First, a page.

Haibun Today

A Quarterly Journal
Jeffrey Woodward, Editor
Volume 5, Number 4, December 2011

Miriam Sagan
Santa Fe, New Mexico, USA


Steuben Glass

When I was fourteen, or a bit older, my friend Alma and I had the run of New York City. We'd go to Sheep's Meadow for the hippie scene in the dry fountain, the West Village, and oddly enough, mid-town. Fifth Avenue had its own beauty in the rain, everyone crossing at the same time with an umbrella when the WALK sign flashed, like something choreographed in a Broadway musical.

I loved St. Patrick's for its stained glass, particularly the blues in the kaleidoscopic rose window. We loved Tiffany's and often ventured in to oogle diamonds laid out on black velvet—not to mention emeralds and sapphires. Once we pretended to look for Mother's Day gifts, and the clerk served us with complete sang-froid, although I'm sure she wasn't taken in for a minute as we giggled in our purple maxi coats.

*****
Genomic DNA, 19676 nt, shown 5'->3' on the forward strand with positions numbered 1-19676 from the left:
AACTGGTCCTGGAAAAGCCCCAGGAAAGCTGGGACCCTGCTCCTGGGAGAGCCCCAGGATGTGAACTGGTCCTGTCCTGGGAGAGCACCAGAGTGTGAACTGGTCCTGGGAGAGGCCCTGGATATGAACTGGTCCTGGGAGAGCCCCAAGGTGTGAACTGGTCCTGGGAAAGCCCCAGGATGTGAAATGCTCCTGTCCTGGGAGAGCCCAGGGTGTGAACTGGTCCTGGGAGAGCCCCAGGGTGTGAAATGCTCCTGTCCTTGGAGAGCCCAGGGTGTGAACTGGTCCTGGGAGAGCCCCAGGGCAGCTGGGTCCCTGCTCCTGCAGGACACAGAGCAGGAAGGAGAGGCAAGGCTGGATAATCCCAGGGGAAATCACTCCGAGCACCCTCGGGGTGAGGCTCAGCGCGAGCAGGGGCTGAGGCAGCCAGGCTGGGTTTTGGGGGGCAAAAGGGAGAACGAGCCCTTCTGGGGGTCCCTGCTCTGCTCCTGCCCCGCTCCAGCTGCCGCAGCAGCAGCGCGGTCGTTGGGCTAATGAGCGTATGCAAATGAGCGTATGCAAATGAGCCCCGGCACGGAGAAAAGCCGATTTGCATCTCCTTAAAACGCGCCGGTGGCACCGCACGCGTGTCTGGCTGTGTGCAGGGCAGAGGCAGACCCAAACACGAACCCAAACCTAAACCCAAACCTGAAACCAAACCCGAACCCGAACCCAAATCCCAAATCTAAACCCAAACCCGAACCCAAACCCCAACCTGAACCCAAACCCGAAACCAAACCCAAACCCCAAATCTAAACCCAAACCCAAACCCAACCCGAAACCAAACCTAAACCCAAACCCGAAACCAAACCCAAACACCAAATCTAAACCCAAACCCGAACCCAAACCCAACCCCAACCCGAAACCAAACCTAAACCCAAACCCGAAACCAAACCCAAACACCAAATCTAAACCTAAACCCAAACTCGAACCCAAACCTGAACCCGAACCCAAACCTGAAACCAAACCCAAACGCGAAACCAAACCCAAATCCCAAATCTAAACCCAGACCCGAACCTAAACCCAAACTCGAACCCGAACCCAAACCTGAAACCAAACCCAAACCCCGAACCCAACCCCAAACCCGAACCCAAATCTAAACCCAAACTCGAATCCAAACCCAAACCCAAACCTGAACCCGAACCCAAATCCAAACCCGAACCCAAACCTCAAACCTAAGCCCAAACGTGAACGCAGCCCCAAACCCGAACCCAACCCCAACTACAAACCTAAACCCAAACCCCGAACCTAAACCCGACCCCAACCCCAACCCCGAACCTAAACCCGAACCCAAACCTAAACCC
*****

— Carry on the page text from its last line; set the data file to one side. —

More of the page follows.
But it was Steuben glass next door that was my pinnacle of beauty. The glass was all uncolored, and the pieces had stories. A mother polar bear climbed with her cubs. A hunter floated on an iceberg, aiming at the implied watery depths.

Now I see it with more context—its art deco lines, its etched and sculpted technique, its slightly sentimental quality with the ability to evoke perfection.

This summer, at Corning Glass, I saw where it is made. And for about the amount workman's comp takes out of my paycheck each month I bought (factory price on sale) two little pieces, grooved star and heart, that can fit in my palm, a bit of the transparent unattainable.

surely these bubbles
in the glass iceberg must be
the glassblower's breath.


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